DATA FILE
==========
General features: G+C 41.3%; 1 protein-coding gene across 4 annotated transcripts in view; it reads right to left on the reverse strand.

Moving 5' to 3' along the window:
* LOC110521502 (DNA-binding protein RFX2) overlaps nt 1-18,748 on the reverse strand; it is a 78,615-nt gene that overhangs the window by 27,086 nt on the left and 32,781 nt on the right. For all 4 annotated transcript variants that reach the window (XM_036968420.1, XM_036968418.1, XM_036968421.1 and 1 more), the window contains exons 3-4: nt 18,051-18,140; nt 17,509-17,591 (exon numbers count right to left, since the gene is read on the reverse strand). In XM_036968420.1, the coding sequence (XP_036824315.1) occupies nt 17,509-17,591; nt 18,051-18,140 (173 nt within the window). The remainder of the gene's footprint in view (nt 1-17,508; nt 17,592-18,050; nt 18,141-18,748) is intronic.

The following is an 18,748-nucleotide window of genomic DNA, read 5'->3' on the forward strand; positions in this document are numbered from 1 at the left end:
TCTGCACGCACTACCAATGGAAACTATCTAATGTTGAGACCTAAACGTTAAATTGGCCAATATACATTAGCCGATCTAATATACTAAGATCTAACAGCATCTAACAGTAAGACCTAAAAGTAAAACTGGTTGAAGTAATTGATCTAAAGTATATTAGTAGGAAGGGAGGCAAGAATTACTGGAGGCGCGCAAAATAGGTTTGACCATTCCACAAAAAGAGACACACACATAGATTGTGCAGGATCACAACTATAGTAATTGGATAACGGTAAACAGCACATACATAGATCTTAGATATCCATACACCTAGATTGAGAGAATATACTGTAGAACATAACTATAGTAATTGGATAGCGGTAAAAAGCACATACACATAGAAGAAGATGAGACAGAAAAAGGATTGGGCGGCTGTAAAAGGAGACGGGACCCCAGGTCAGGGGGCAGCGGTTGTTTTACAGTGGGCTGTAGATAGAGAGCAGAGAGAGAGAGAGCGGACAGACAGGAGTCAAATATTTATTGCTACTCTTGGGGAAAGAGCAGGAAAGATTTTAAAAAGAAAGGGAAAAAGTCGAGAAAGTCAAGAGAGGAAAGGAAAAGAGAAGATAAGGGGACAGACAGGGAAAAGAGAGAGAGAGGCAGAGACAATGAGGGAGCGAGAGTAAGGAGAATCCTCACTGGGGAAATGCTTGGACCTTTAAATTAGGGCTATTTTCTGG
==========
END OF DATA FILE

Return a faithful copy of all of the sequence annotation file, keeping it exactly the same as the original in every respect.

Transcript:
General features: G+C 41.3%; 1 protein-coding gene across 4 annotated transcripts in view; it reads right to left on the reverse strand.

Moving 5' to 3' along the window:
* LOC110521502 (DNA-binding protein RFX2) overlaps nt 1-18,748 on the reverse strand; it is a 78,615-nt gene that overhangs the window by 27,086 nt on the left and 32,781 nt on the right. For all 4 annotated transcript variants that reach the window (XM_036968420.1, XM_036968418.1, XM_036968421.1 and 1 more), the window contains exons 3-4: nt 18,051-18,140; nt 17,509-17,591 (exon numbers count right to left, since the gene is read on the reverse strand). In XM_036968420.1, the coding sequence (XP_036824315.1) occupies nt 17,509-17,591; nt 18,051-18,140 (173 nt within the window). The remainder of the gene's footprint in view (nt 1-17,508; nt 17,592-18,050; nt 18,141-18,748) is intronic.

The following is an 18,748-nucleotide window of genomic DNA, read 5'->3' on the forward strand; positions in this document are numbered from 1 at the left end:
TCTGCACGCACTACCAATGGAAACTATCTAATGTTGAGACCTAAACGTTAAATTGGCCAATATACATTAGCCGATCTAATATACTAAGATCTAACAGCATCTAACAGTAAGACCTAAAAGTAAAACTGGTTGAAGTAATTGATCTAAAGTATATTAGTAGGAAGGGAGGCAAGAATTACTGGAGGCGCGCAAAATAGGTTTGACCATTCCACAAAAAGAGACACACACATAGATTGTGCAGGATCACAACTATAGTAATTGGATAACGGTAAACAGCACATACATAGATCTTAGATATCCATACACCTAGATTGAGAGAATATACTGTAGAACATAACTATAGTAATTGGATAGCGGTAAAAAGCACATACACATAGAAGAAGATGAGACAGAAAAAGGATTGGGCGGCTGTAAAAGGAGACGGGACCCCAGGTCAGGGGGCAGCGGTTGTTTTACAGTGGGCTGTAGATAGAGAGCAGAGAGAGAGAGAGCGGACAGACAGGAGTCAAATATTTATTGCTACTCTTGGGGAAAGAGCAGGAAAGATTTTAAAAAGAAAGGGAAAAAGTCGAGAAAGTCAAGAGAGGAAAGGAAAAGAGAAGATAAGGGGACAGACAGGGAAAAGAGAGAGAGAGGCAGAGACAATGAGGGAGCGAGAGTAAGGAGAATCCTCACTGGGGAAATGCTTGGACCTTTAAATTAGGGCTATTTTCTGG